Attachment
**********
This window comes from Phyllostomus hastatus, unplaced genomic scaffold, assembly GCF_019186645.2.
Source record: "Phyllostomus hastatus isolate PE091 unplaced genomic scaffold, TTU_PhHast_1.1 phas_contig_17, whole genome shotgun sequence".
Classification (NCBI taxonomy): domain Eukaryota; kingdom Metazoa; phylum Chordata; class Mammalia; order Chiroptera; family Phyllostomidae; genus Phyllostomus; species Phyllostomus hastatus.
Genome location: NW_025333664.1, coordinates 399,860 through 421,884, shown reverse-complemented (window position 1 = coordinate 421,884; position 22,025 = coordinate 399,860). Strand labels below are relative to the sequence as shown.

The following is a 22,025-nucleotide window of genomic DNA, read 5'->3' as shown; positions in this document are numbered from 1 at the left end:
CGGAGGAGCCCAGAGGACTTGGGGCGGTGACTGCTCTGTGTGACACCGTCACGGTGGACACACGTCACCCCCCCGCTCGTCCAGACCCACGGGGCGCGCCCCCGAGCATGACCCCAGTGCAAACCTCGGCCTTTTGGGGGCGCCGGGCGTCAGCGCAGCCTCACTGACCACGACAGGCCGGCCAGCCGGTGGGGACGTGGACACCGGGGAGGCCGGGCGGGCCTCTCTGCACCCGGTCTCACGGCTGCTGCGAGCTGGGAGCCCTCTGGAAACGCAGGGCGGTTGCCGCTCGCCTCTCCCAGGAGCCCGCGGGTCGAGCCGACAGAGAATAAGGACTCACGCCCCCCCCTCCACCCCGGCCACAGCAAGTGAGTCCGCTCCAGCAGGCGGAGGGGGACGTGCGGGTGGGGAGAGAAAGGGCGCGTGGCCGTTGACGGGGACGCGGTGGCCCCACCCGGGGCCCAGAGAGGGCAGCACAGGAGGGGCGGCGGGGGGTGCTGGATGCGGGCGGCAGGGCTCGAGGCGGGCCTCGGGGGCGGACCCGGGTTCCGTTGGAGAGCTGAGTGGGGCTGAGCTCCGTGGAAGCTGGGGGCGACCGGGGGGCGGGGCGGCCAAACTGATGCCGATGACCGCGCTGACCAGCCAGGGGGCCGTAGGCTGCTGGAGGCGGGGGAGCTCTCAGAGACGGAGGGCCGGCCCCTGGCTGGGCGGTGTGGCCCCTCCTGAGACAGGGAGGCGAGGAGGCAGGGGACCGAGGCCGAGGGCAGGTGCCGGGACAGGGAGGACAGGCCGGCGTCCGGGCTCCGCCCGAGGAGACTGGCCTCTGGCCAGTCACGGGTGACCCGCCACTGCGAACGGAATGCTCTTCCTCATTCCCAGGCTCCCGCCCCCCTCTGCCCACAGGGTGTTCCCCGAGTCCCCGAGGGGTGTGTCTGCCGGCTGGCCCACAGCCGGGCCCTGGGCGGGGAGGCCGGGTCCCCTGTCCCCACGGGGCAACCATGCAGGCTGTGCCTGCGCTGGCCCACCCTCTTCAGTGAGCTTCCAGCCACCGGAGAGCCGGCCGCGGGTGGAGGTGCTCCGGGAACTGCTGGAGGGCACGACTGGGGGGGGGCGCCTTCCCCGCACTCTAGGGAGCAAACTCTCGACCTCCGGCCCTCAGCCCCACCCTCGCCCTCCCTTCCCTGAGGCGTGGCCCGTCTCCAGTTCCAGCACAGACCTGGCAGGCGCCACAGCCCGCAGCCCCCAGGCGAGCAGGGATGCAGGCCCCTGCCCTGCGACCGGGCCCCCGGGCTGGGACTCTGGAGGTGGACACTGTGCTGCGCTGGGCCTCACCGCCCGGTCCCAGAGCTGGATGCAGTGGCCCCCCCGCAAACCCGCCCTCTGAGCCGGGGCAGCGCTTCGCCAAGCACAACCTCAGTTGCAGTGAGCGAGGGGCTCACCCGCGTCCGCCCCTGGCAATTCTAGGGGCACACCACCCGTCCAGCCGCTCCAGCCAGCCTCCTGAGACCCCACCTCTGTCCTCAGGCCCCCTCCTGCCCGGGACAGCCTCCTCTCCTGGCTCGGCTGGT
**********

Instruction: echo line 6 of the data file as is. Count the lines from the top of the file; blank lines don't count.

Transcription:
CGGAGGAGCCCAGAGGACTTGGGGCGGTGACTGCTCTGTGTGACACCGTCACGGTGGACACACGTCACCCCCCCGCTCGTCCAGACCCACGGGGCGCGCCCCCGAGCATGACCCCAGTGCAAACCTCGGCCTTTTGGGGGCGCCGGGCGTCAGCGCAGCCTCACTGACCACGACAGGCCGGCCAGCCGGTGGGGACGTGGACACCGGGGAGGCCGGGCGGGCCTCTCTGCACCCGGTCTCACGGCTGCTGCGAGCTGGGAGCCCTCTGGAAACGCAGGGCGGTTGCCGCTCGCCTCTCCCAGGAGCCCGCGGGTCGAGCCGACAGAGAATAAGGACTCACGCCCCCCCCTCCACCCCGGCCACAGCAAGTGAGTCCGCTCCAGCAGGCGGAGGGGGACGTGCGGGTGGGGAGAGAAAGGGCGCGTGGCCGTTGACGGGGACGCGGTGGCCCCACCCGGGGCCCAGAGAGGGCAGCACAGGAGGGGCGGCGGGGGGTGCTGGATGCGGGCGGCAGGGCTCGAGGCGGGCCTCGGGGGCGGACCCGGGTTCCGTTGGAGAGCTGAGTGGGGCTGAGCTCCGTGGAAGCTGGGGGCGACCGGGGGGCGGGGCGGCCAAACTGATGCCGATGACCGCGCTGACCAGCCAGGGGGCCGTAGGCTGCTGGAGGCGGGGGAGCTCTCAGAGACGGAGGGCCGGCCCCTGGCTGGGCGGTGTGGCCCCTCCTGAGACAGGGAGGCGAGGAGGCAGGGGACCGAGGCCGAGGGCAGGTGCCGGGACAGGGAGGACAGGCCGGCGTCCGGGCTCCGCCCGAGGAGACTGGCCTCTGGCCAGTCACGGGTGACCCGCCACTGCGAACGGAATGCTCTTCCTCATTCCCAGGCTCCCGCCCCCCTCTGCCCACAGGGTGTTCCCCGAGTCCCCGAGGGGTGTGTCTGCCGGCTGGCCCACAGCCGGGCCCTGGGCGGGGAGGCCGGGTCCCCTGTCCCCACGGGGCAACCATGCAGGCTGTGCCTGCGCTGGCCCACCCTCTTCAGTGAGCTTCCAGCCACCGGAGAGCCGGCCGCGGGTGGAGGTGCTCCGGGAACTGCTGGAGGGCACGACTGGGGGGGGGCGCCTTCCCCGCACTCTAGGGAGCAAACTCTCGACCTCCGGCCCTCAGCCCCACCCTCGCCCTCCCTTCCCTGAGGCGTGGCCCGTCTCCAGTTCCAGCACAGACCTGGCAGGCGCCACAGCCCGCAGCCCCCAGGCGAGCAGGGATGCAGGCCCCTGCCCTGCGACCGGGCCCCCGGGCTGGGACTCTGGAGGTGGACACTGTGCTGCGCTGGGCCTCACCGCCCGGTCCCAGAGCTGGATGCAGTGGCCCCCCCGCAAACCCGCCCTCTGAGCCGGGGCAGCGCTTCGCCAAGCACAACCTCAGTTGCAGTGAGCGAGGGGCTCACCCGCGTCCGCCCCTGGCAATTCTAGGGGCACACCACCCGTCCAGCCGCTCCAGCCAGCCTCCTGAGACCCCACCTCTGTCCTCAGGCCCCCTCCTGCCCGGGACAGCCTCCTCTCCTGGCTCGGCTGGT